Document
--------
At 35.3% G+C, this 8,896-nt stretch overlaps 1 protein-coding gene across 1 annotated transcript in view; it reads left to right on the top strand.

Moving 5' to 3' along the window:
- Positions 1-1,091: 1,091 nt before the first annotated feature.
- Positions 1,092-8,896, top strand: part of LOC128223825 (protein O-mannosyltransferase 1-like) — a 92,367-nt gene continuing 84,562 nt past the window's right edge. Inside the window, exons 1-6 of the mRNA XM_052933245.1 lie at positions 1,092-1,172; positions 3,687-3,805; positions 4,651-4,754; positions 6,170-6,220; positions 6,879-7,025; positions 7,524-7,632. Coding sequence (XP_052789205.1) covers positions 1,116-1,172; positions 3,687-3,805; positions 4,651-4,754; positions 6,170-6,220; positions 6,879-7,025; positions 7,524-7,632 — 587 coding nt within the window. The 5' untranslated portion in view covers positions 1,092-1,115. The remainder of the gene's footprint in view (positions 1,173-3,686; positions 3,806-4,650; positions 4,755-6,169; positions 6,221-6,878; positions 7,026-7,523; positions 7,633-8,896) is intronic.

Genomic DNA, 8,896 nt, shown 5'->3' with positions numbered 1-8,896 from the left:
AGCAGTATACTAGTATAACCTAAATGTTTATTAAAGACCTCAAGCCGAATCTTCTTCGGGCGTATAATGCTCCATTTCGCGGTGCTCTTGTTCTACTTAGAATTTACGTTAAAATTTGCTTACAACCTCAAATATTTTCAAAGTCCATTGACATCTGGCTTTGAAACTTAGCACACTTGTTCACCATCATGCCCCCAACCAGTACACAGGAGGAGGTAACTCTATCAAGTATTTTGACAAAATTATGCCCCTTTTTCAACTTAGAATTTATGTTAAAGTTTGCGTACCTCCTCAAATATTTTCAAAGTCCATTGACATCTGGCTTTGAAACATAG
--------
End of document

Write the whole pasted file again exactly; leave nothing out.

At 35.3% G+C, this 8,896-nt stretch overlaps 1 protein-coding gene across 1 annotated transcript in view; it reads left to right on the top strand.

Moving 5' to 3' along the window:
- Positions 1-1,091: 1,091 nt before the first annotated feature.
- Positions 1,092-8,896, top strand: part of LOC128223825 (protein O-mannosyltransferase 1-like) — a 92,367-nt gene continuing 84,562 nt past the window's right edge. Inside the window, exons 1-6 of the mRNA XM_052933245.1 lie at positions 1,092-1,172; positions 3,687-3,805; positions 4,651-4,754; positions 6,170-6,220; positions 6,879-7,025; positions 7,524-7,632. Coding sequence (XP_052789205.1) covers positions 1,116-1,172; positions 3,687-3,805; positions 4,651-4,754; positions 6,170-6,220; positions 6,879-7,025; positions 7,524-7,632 — 587 coding nt within the window. The 5' untranslated portion in view covers positions 1,092-1,115. The remainder of the gene's footprint in view (positions 1,173-3,686; positions 3,806-4,650; positions 4,755-6,169; positions 6,221-6,878; positions 7,026-7,523; positions 7,633-8,896) is intronic.

Genomic DNA, 8,896 nt, shown 5'->3' with positions numbered 1-8,896 from the left:
AGCAGTATACTAGTATAACCTAAATGTTTATTAAAGACCTCAAGCCGAATCTTCTTCGGGCGTATAATGCTCCATTTCGCGGTGCTCTTGTTCTACTTAGAATTTACGTTAAAATTTGCTTACAACCTCAAATATTTTCAAAGTCCATTGACATCTGGCTTTGAAACTTAGCACACTTGTTCACCATCATGCCCCCAACCAGTACACAGGAGGAGGTAACTCTATCAAGTATTTTGACAAAATTATGCCCCTTTTTCAACTTAGAATTTATGTTAAAGTTTGCGTACCTCCTCAAATATTTTCAAAGTCCATTGACATCTGGCTTTGAAACATAG